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Porn age checks could start on April 1st

It's about to get a whole lot more difficult

Porn age checks could start on April 1st

Important news for anyone who watches porn (i.e. quite a few of you) – the UK porn block is being brought in as early as April 1st.

The block will prevent anyone from watching porn unless they provide age-verification such as proof of age or credit card details. Sites that don’t demand such verification could be fined up to £250,00 – or may even be completely blocked by UK service providers.

Sites are likely to use a new system, AgeID, which also allows customers to buy ID cards that, alongside a mobile app, can verify age and identity.

“When a user first visits a site protected by AgeID, a landing page will appear with a prompt for the user to verify their age before they can access the site,” AgeID spokesperson James Clark told The Metro. “Each website will create their own non-pornographic landing page for this purpose.”

“First, a user can register an AgeID account using an email address and password. The user verifies their email address and then chooses an age verification option from our list of 3rd party providers, using options such as Mobile SMS, Credit Card, Passport, or Driving Licence.”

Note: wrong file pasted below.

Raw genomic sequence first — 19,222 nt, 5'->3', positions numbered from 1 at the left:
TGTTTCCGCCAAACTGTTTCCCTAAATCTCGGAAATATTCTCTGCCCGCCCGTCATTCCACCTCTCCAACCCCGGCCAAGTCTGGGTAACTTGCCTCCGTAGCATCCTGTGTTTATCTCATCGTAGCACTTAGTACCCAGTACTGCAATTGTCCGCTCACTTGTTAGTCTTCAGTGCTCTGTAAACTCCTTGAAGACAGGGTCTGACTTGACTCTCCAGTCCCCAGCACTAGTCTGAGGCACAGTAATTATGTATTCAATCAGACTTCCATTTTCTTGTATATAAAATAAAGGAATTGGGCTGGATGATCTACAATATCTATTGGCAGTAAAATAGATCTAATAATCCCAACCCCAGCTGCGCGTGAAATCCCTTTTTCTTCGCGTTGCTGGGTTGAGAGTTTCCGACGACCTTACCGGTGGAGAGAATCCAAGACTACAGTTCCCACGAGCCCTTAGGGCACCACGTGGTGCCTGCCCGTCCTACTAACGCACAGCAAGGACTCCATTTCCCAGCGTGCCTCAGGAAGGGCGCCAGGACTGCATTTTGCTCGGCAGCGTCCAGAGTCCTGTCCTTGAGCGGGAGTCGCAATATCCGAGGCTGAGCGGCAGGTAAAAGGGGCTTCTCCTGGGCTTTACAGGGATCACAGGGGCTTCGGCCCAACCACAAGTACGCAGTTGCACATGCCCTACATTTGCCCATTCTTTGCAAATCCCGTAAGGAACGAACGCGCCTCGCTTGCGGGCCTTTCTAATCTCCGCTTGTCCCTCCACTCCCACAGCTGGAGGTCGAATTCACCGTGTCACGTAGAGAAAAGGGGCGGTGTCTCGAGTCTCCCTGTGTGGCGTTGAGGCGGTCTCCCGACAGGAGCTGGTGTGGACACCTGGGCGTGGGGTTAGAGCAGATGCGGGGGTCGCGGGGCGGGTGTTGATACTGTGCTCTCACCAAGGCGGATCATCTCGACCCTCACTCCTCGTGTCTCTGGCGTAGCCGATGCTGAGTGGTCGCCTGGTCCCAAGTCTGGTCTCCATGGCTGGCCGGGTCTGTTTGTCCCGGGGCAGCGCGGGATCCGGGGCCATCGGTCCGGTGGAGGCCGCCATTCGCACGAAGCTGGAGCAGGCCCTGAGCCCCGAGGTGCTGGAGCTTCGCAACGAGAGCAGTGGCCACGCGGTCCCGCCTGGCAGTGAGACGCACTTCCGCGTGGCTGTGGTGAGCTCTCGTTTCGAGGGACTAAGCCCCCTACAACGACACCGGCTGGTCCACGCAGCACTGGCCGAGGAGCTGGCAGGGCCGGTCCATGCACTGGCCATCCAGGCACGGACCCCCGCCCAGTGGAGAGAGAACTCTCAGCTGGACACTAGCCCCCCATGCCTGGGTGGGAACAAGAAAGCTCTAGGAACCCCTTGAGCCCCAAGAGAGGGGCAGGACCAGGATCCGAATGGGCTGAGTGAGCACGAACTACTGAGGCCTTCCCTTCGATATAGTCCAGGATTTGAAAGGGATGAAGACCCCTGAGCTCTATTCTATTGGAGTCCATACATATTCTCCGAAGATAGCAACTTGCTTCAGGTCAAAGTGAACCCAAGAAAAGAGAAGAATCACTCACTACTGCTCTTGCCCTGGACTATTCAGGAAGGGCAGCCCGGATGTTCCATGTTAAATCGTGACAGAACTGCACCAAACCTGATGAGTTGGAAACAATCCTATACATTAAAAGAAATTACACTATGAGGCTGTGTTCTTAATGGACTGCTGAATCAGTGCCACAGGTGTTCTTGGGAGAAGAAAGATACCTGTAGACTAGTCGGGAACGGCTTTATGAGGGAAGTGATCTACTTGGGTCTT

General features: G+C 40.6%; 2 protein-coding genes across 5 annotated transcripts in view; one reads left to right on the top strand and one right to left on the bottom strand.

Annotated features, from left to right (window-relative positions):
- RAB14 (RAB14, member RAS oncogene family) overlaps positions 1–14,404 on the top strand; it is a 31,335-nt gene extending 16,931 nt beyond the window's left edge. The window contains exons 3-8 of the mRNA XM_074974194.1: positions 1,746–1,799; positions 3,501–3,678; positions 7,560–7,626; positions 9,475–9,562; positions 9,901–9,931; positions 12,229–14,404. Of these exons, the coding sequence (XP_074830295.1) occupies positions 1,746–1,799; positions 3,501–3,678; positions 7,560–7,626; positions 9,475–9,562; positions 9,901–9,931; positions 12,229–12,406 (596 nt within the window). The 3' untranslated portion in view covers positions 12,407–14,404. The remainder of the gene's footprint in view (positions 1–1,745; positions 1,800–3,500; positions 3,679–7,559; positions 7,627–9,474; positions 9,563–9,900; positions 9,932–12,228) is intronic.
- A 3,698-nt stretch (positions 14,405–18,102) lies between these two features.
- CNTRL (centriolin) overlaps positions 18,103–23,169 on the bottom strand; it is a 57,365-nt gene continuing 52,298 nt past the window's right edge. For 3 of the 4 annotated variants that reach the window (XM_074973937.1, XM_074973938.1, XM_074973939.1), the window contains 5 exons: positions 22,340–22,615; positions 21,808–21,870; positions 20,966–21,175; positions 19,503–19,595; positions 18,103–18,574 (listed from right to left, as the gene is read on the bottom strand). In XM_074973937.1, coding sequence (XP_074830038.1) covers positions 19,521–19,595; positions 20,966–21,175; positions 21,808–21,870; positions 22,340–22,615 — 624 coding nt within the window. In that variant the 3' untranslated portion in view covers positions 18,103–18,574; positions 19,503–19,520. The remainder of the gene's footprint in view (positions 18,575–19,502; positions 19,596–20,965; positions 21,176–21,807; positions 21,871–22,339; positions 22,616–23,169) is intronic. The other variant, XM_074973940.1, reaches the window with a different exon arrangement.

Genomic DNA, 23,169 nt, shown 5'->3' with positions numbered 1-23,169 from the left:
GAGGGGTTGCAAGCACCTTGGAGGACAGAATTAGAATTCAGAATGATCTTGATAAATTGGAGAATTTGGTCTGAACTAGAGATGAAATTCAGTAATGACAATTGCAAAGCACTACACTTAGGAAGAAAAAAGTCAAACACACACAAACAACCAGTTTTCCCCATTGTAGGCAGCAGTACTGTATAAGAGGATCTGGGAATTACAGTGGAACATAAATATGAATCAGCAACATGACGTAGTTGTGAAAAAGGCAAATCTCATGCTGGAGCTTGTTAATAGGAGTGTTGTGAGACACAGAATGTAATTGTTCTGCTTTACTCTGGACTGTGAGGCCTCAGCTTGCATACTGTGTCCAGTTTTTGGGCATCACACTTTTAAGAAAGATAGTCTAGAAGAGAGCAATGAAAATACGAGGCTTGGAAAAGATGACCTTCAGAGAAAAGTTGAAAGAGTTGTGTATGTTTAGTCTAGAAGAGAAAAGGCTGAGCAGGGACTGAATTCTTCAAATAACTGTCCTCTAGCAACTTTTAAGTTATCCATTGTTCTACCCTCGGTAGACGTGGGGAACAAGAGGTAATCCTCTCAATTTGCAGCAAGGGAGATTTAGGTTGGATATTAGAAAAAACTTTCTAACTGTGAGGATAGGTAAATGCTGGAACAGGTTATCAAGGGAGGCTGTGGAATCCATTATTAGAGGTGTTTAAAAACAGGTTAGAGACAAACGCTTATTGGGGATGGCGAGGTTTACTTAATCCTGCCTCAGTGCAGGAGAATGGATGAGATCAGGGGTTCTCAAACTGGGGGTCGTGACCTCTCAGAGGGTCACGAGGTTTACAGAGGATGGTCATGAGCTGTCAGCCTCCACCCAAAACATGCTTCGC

“The second option is to purchase a PortesCard or voucher from a retail outlet. Using this method, a customer does not need to register an email address, and can simply access the site using the Portes app.”

The move was part of a government attempt to stop under 18s being exposed to explicit material. It’s taken a while for us to get here – “it has taken longer than I would have liked, but I’d balance that with a confidence that we’ve got it right,” Margot James, the Department for Digital, Culture, Media and Sport (DCMS) minister told MPs last year.

But not everyone is happy about it, with many critics believing that the move infringes on privacy.

“There’s privacy issues - you’re requiring people to effectively announce the fact they are looking at this material to the credit card authorities,” said Dr. Joss Wright from the Oxford Internet Institute. “And there’s serious security issues from requiring people to enter their credit card details into untrusted sites.”

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(Images: Getty / Unsplash)